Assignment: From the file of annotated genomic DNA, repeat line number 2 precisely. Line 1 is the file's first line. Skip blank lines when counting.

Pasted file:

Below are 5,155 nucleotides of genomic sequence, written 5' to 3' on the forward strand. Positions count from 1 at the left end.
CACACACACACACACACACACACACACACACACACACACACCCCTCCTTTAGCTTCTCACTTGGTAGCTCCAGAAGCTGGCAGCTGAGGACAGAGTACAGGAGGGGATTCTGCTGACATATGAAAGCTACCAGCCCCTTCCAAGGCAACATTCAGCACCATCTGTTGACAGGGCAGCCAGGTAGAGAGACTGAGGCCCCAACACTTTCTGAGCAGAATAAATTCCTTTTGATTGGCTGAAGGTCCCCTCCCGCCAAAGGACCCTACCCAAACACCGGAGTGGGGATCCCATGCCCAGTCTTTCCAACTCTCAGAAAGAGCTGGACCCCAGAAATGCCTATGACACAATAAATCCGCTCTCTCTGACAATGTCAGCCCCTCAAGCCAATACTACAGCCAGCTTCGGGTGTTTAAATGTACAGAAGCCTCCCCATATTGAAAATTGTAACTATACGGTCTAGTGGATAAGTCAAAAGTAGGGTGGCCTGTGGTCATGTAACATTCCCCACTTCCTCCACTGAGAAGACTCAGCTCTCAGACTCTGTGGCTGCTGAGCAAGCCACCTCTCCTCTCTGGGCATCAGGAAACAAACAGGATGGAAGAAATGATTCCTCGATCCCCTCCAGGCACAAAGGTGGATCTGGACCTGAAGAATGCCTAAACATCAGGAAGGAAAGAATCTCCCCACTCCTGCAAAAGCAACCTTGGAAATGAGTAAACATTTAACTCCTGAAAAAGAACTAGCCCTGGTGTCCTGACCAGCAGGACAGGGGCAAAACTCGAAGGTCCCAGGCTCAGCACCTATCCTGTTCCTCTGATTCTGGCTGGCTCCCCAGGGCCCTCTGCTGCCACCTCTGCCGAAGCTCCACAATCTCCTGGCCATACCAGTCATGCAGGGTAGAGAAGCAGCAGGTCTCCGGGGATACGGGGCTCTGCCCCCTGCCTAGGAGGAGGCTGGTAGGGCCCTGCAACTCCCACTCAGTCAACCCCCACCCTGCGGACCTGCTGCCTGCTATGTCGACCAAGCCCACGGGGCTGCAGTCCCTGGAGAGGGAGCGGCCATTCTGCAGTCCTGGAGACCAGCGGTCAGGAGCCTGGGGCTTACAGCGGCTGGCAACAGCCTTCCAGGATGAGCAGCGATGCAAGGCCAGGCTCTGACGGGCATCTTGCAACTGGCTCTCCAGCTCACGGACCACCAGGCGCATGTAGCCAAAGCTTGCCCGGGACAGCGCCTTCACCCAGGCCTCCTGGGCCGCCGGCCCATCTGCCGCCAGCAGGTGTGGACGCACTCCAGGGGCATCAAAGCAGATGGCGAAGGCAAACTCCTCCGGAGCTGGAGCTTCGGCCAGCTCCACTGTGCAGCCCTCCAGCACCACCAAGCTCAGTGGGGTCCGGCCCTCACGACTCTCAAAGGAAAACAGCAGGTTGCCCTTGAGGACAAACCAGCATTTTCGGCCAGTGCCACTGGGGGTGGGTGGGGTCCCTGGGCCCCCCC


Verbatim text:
CACACACACACACACACACACACACACACACACACACACACCCCTCCTTTAGCTTCTCACTTGGTAGCTCCAGAAGCTGGCAGCTGAGGACAGAGTACAGGAGGGGATTCTGCTGACATATGAAAGCTACCAGCCCCTTCCAAGGCAACATTCAGCACCATCTGTTGACAGGGCAGCCAGGTAGAGAGACTGAGGCCCCAACACTTTCTGAGCAGAATAAATTCCTTTTGATTGGCTGAAGGTCCCCTCCCGCCAAAGGACCCTACCCAAACACCGGAGTGGGGATCCCATGCCCAGTCTTTCCAACTCTCAGAAAGAGCTGGACCCCAGAAATGCCTATGACACAATAAATCCGCTCTCTCTGACAATGTCAGCCCCTCAAGCCAATACTACAGCCAGCTTCGGGTGTTTAAATGTACAGAAGCCTCCCCATATTGAAAATTGTAACTATACGGTCTAGTGGATAAGTCAAAAGTAGGGTGGCCTGTGGTCATGTAACATTCCCCACTTCCTCCACTGAGAAGACTCAGCTCTCAGACTCTGTGGCTGCTGAGCAAGCCACCTCTCCTCTCTGGGCATCAGGAAACAAACAGGATGGAAGAAATGATTCCTCGATCCCCTCCAGGCACAAAGGTGGATCTGGACCTGAAGAATGCCTAAACATCAGGAAGGAAAGAATCTCCCCACTCCTGCAAAAGCAACCTTGGAAATGAGTAAACATTTAACTCCTGAAAAAGAACTAGCCCTGGTGTCCTGACCAGCAGGACAGGGGCAAAACTCGAAGGTCCCAGGCTCAGCACCTATCCTGTTCCTCTGATTCTGGCTGGCTCCCCAGGGCCCTCTGCTGCCACCTCTGCCGAAGCTCCACAATCTCCTGGCCATACCAGTCATGCAGGGTAGAGAAGCAGCAGGTCTCCGGGGATACGGGGCTCTGCCCCCTGCCTAGGAGGAGGCTGGTAGGGCCCTGCAACTCCCACTCAGTCAACCCCCACCCTGCGGACCTGCTGCCTGCTATGTCGACCAAGCCCACGGGGCTGCAGTCCCTGGAGAGGGAGCGGCCATTCTGCAGTCCTGGAGACCAGCGGTCAGGAGCCTGGGGCTTACAGCGGCTGGCAACAGCCTTCCAGGATGAGCAGCGATGCAAGGCCAGGCTCTGACGGGCATCTTGCAACTGGCTCTCCAGCTCACGGACCACCAGGCGCATGTAGCCAAAGCTTGCCCGGGACAGCGCCTTCACCCAGGCCTCCTGGGCCGCCGGCCCATCTGCCGCCAGCAGGTGTGGACGCACTCCAGGGGCATCAAAGCAGATGGCGAAGGCAAACTCCTCCGGAGCTGGAGCTTCGGCCAGCTCCACTGTGCAGCCCTCCAGCACCACCAAGCTCAGTGGGGTCCGGCCCTCACGACTCTCAAAGGAAAACAGCAGGTTGCCCTTGAGGACAAACCAGCATTTTCGGCCAGTGCCACTGGGGGTGGGTGGGGTCCCTGGGCCCCCCC